Encyclopedia of Fantasy (1997)

Very few fantasy texts lack them. They may be physical (doors, gates, tunnels, Pictures, movie screens, Mirrors, Labyrinths) or metaphorical; they may exist whenever a Crosshatch which mingles worlds, or a Threshold which demarcates them, is sufficiently focused to be detected (> Perception), perhaps only by Talents; or, less commonly, they may be themselves transportable, in the form of Amulets or Rings or Books – more often than not, a Little-Big relationship obtains between the outside and the "inside" of a portal. They may be located anywhere, from a nook or wardrobe or cranny to an Edifice or City, at whose heart may hum a thousand intersections. They may be signals of almost any significant transit point in the typical Genre Fantasy: transitions between this world and an Otherworld or Afterlife venue or Arabian Nightmare; from one otherworld to another; from our time (via Timeslip or Time Travel) to another time; from this world to Faerie; from one level of Reality to another; from life into death; from a prior state of growth (> Rite of Passage) into empowered adulthood; from a prior state of being, via Metamorphosis, into something rich and strange (> Bondage; Wrongness; Thinning); from Amnesia through Recognition into Healing, whenever that central fantasy movement is dramatized or put in Ritual form.

The distinction between a portal and a threshold may sometimes be blurred, but normally the term is used here to describe a liminal structure or aura, while a threshold is a sharp gradient between two places or conditions, a gradient which may define a Borderland or Polder. Though portals can of course be invisible, usually this invisibility is treated as somehow to be remarked upon (while any portal may be a Plot Device, all invisible portals almost certainly are). Visible or invisible, portals are likely to be warded – woven round with Conditions and Prohibitions – and to pass through a portal is likely to pass some kind of test, to gain a new level of understanding of power, to demonstrate oneself as a chosen one, whether through birth or actions or some other merit: in fantasy, it is very often the case that a character who finds a portal has in some sense been found by that portal. Portals are part of the grammar of significant Story. Portals represent acts of selection and election.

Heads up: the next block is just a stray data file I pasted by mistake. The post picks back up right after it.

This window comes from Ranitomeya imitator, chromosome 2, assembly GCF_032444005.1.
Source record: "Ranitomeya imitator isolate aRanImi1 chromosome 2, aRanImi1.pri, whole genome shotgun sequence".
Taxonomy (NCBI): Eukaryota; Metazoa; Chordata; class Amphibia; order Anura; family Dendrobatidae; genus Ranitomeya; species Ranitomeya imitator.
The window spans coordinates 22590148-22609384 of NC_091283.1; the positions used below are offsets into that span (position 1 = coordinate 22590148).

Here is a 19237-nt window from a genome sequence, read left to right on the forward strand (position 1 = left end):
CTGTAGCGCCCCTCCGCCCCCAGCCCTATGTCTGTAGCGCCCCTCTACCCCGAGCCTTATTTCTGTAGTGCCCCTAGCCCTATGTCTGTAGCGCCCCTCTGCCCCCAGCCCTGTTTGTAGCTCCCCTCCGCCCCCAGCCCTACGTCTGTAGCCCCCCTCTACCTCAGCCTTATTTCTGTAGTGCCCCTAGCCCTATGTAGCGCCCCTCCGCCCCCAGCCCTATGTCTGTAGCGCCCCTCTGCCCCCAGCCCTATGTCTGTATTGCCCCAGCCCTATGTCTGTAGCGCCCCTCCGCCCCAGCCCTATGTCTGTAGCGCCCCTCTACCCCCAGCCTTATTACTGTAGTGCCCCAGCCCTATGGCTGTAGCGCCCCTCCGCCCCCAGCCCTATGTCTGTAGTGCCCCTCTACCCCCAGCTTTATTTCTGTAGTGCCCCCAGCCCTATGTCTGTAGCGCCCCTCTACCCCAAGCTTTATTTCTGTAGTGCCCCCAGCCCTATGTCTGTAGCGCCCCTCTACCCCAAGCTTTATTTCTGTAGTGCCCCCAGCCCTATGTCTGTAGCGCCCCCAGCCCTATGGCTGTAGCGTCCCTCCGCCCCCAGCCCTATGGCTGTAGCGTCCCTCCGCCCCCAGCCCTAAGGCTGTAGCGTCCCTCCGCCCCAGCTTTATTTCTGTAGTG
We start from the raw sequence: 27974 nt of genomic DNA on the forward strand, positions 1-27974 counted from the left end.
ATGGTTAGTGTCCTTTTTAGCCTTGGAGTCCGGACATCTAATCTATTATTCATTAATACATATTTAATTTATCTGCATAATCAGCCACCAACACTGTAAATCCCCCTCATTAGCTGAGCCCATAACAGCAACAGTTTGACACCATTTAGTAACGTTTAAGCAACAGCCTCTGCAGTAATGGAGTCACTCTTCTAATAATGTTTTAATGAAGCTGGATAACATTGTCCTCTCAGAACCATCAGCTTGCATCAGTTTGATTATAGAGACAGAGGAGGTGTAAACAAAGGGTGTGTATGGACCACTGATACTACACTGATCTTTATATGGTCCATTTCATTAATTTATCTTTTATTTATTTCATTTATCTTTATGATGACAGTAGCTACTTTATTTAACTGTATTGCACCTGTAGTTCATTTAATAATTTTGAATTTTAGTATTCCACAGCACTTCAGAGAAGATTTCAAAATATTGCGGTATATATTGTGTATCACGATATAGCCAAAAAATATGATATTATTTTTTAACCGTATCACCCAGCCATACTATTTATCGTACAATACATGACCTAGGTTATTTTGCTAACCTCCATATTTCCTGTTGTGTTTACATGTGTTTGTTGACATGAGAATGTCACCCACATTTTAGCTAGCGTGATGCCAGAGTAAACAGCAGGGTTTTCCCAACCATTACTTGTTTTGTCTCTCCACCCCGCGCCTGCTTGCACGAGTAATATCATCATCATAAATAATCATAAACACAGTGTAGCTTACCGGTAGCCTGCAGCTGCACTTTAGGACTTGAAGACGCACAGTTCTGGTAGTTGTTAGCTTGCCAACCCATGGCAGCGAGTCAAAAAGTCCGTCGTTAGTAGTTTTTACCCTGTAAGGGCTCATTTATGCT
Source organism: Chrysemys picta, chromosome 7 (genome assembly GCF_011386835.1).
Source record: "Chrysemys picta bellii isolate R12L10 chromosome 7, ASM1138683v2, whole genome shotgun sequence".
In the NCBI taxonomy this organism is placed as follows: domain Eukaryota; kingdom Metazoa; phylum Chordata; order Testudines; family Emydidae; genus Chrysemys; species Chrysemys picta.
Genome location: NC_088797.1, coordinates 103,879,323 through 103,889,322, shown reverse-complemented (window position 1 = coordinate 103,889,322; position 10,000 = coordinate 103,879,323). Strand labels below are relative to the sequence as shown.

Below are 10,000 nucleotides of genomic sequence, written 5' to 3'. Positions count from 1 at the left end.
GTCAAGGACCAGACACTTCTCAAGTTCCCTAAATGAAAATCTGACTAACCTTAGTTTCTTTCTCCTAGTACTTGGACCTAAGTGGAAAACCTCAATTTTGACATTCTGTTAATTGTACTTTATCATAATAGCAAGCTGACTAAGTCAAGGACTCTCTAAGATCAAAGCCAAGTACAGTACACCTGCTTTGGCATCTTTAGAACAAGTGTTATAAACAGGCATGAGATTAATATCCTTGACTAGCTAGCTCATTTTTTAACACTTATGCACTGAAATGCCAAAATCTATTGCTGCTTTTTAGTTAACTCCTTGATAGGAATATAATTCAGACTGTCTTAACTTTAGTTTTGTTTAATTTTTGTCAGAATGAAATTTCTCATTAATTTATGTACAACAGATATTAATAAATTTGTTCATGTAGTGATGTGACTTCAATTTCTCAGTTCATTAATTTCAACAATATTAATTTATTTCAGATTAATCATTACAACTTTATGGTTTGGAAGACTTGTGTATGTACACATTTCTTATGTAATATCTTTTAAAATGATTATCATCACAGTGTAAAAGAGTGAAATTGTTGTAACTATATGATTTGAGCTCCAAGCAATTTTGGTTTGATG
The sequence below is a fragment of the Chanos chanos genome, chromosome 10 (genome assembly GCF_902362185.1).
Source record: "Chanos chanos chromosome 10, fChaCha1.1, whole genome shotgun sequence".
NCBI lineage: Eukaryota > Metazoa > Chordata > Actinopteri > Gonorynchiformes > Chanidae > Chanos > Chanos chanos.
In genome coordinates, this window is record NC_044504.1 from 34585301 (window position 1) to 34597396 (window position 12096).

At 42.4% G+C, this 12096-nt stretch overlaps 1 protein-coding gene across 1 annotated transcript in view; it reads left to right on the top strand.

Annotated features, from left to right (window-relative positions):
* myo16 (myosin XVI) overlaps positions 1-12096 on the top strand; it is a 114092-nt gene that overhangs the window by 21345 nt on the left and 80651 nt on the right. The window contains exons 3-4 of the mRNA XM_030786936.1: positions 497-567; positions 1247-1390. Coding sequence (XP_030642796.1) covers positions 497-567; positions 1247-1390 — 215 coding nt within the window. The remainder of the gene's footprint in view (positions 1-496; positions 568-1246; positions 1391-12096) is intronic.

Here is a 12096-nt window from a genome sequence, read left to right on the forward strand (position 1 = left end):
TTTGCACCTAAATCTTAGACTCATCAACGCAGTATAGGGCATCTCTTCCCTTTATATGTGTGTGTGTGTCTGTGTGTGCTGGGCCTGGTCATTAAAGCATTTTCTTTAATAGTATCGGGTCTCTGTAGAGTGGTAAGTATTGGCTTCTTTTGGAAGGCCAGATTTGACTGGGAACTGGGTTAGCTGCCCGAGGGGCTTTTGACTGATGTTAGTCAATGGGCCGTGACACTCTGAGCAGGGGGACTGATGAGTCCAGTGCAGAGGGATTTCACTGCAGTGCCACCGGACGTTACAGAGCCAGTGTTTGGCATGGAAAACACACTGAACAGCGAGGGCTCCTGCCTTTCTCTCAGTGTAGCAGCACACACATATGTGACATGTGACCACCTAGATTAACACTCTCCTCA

In genre fantasy portals are generally passages from here to there; in Dark Fantasy, Supernatural Fiction and Weird Fiction, portals are more often seen as passages from the other world into this one.

Portals dominate the Taproot-Text tale of Orpheus, particularly Harrison Birtwistle's Ovid-based The Mask of Orpheus (1986) (> Opera). They initiate a high proportion of Children's Fantasies involving any form of transition from this world to another, from Lewis Carroll's Alice's Adventures in Wonderland (1865) through E Nesbit's The Story of the Amulet (1906) to C S Lewis's The Lion, the Witch and the Wardrobe (1950). They are often used in Planetary Romances as the opening through which the destined hero is called. They articulate three- or multi-dimensional worlds, like the wood at the heart of Robert Holdstock's Ryhope Wood sequence, most clearly in The Hollowing (1993). They shape large narrative sequences, like the four portals (the last constituting a Slingshot Ending) that divide the four volumes of Gene Wolfe's The Book of the New Sun (1980-1983).

There is also a commonly found secondary use of the term. In sf, portals may be access points to forms of transit, usually instantaneous. In fantasy – particularly genre fantasies set in hard-wired Fantasylands, and Technofantasies or Rationalized-Fantasy tales – portals may also perform this relatively mundane function, though in such texts the transition is usually effected by Magic. [JC]

This entry is taken from the Encyclopedia of Fantasy (1997) edited by John Clute and John Grant. It is provided as a reference and resource for users of the SF Encyclopedia, but apart from possible small corrections has not been updated.